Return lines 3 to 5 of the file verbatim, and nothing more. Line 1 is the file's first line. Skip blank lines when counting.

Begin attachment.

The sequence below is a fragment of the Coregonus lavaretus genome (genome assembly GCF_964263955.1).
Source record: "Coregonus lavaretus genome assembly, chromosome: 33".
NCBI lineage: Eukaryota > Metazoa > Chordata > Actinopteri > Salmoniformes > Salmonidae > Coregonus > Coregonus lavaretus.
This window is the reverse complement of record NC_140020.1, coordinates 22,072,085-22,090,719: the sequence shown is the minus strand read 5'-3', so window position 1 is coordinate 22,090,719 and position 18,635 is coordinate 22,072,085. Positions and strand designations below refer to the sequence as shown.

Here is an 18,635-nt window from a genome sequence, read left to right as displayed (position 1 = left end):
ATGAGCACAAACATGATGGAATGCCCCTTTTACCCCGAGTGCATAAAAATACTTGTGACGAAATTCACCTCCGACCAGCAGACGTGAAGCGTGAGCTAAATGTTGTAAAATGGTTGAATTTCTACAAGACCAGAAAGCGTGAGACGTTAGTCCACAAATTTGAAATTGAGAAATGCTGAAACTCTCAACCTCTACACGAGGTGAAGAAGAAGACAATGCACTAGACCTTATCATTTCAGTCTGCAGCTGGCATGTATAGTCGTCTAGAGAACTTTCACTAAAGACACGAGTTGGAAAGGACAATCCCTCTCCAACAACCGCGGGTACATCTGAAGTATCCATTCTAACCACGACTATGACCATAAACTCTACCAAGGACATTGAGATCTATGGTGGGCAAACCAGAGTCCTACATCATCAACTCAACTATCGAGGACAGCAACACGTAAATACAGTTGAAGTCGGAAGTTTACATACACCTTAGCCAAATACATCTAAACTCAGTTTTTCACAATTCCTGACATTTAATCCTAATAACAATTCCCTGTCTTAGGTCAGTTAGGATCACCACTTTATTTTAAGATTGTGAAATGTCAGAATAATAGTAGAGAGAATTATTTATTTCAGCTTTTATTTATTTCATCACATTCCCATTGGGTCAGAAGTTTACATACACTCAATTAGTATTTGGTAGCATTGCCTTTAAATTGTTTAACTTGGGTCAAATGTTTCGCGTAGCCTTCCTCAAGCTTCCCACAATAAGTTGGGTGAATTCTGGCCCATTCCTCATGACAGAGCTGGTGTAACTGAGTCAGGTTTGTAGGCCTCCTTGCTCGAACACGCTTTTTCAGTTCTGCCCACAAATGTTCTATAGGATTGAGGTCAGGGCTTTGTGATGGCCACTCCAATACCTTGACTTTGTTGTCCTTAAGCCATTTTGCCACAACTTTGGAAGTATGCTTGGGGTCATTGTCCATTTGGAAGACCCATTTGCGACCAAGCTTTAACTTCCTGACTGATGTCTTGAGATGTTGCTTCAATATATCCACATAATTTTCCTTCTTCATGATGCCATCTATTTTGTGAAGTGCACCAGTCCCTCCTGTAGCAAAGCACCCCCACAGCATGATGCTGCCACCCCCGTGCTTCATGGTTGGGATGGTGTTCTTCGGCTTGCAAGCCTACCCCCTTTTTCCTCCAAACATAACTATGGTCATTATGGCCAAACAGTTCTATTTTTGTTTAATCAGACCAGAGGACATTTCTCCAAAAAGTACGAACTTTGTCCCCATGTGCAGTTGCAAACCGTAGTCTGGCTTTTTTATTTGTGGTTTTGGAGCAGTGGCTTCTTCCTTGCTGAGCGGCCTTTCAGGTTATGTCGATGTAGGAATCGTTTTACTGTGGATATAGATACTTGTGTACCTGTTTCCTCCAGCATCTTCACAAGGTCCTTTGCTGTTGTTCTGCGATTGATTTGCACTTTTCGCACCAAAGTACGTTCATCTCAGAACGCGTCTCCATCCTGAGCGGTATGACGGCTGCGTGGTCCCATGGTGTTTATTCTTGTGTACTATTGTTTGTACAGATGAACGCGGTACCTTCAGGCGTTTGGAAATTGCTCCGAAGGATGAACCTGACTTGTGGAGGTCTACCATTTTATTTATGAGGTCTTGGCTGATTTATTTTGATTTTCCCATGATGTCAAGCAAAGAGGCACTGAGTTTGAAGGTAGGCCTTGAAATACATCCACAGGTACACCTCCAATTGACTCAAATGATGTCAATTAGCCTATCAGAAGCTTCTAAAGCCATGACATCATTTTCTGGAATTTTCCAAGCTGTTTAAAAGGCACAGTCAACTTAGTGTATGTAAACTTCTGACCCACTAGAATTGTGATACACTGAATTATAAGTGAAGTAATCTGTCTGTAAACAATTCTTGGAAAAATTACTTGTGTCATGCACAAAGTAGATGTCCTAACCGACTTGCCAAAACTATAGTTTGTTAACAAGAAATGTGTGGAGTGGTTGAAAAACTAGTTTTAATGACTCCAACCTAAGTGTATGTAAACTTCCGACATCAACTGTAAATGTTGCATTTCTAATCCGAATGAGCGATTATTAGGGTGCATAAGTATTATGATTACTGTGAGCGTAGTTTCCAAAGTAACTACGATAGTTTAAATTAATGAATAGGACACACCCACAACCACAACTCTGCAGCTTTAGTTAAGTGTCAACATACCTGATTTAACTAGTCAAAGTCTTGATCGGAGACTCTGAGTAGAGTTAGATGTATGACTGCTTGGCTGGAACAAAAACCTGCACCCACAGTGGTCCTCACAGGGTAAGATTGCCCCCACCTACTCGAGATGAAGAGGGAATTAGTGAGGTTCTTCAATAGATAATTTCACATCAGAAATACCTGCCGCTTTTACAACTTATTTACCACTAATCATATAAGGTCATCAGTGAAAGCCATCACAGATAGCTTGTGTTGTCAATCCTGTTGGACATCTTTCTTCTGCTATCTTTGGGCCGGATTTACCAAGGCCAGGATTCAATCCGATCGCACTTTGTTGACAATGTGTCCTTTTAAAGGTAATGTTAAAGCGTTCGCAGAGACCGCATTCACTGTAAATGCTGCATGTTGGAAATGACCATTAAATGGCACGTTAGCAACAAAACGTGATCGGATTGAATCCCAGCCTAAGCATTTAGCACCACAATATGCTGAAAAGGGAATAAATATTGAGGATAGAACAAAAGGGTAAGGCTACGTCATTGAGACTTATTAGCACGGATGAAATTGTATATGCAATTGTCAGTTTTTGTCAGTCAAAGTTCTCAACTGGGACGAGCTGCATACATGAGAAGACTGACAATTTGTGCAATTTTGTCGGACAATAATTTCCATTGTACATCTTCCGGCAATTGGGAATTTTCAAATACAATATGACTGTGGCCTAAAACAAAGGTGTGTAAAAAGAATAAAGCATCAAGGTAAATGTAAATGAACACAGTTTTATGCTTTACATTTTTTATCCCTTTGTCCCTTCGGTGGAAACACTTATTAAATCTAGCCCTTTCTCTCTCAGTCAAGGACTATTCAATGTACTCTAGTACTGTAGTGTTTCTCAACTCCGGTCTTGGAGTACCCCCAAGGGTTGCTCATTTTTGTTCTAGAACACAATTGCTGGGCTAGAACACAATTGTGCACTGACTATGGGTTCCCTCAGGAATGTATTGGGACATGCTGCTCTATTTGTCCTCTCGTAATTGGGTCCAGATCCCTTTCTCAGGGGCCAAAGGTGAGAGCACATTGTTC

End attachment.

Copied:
NCBI lineage: Eukaryota > Metazoa > Chordata > Actinopteri > Salmoniformes > Salmonidae > Coregonus > Coregonus lavaretus.
This window is the reverse complement of record NC_140020.1, coordinates 22,072,085-22,090,719: the sequence shown is the minus strand read 5'-3', so window position 1 is coordinate 22,090,719 and position 18,635 is coordinate 22,072,085. Positions and strand designations below refer to the sequence as shown.

Here is an 18,635-nt window from a genome sequence, read left to right as displayed (position 1 = left end):